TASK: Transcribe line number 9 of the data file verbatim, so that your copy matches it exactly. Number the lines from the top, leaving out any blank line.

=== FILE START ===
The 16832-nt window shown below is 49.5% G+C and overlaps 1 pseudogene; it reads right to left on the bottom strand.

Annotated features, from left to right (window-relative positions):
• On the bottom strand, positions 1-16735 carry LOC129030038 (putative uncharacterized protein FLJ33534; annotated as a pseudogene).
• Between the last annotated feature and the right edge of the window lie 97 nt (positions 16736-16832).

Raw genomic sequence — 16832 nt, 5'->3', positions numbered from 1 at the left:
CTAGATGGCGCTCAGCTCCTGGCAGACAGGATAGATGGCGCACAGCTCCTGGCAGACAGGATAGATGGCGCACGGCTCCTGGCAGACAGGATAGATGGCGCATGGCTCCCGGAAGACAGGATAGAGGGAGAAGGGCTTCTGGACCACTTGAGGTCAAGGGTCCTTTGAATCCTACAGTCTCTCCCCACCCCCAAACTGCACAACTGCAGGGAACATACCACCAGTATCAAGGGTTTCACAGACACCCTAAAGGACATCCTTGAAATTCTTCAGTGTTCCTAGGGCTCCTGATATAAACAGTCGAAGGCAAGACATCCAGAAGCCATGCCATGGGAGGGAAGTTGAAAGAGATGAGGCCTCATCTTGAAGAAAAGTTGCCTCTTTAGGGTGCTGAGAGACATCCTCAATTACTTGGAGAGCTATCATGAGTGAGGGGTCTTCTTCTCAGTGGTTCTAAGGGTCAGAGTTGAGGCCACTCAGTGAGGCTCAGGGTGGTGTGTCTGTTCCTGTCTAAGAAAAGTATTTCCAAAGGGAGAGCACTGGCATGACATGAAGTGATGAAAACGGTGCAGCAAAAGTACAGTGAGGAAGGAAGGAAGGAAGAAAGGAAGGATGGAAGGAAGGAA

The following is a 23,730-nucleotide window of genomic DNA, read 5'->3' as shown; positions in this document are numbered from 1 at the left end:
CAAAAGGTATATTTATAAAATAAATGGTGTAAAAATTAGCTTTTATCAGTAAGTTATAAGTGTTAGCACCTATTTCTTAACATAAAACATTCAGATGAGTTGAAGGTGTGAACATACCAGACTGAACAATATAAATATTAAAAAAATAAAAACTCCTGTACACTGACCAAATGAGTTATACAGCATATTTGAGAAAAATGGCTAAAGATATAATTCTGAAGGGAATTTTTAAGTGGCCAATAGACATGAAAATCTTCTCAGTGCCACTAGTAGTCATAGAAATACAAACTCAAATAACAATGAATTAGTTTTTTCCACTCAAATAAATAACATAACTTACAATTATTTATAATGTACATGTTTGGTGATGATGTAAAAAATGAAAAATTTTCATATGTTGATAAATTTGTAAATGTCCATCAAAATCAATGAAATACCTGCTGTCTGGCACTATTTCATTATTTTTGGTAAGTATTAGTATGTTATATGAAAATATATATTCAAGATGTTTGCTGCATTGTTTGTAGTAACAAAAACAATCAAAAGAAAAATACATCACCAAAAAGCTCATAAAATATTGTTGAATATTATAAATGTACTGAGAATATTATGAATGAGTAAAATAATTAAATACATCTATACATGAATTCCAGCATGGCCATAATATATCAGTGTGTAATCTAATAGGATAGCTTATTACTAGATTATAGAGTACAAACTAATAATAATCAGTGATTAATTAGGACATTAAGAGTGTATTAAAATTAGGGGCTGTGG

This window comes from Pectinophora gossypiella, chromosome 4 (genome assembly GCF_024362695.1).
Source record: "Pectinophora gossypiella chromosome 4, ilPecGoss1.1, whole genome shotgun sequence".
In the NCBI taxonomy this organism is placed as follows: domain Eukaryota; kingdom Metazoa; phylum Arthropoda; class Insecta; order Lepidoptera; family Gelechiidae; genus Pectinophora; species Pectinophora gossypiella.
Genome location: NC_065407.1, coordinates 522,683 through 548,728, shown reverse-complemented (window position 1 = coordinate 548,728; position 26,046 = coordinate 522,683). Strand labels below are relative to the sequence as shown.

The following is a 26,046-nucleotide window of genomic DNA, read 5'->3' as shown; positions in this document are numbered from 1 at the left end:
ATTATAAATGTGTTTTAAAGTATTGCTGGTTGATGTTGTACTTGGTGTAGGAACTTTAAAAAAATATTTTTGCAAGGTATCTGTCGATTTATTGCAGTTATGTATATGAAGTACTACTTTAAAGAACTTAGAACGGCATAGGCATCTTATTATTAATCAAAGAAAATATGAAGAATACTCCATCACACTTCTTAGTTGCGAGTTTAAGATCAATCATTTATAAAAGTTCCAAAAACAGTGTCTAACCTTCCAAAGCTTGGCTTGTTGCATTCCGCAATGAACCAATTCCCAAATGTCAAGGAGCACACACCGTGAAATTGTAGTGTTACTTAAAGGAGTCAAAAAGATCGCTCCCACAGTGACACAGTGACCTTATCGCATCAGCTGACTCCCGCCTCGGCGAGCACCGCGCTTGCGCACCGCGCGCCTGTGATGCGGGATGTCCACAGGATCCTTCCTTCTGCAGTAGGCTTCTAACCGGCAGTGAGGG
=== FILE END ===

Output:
This window comes from Pectinophora gossypiella, chromosome 4 (genome assembly GCF_024362695.1).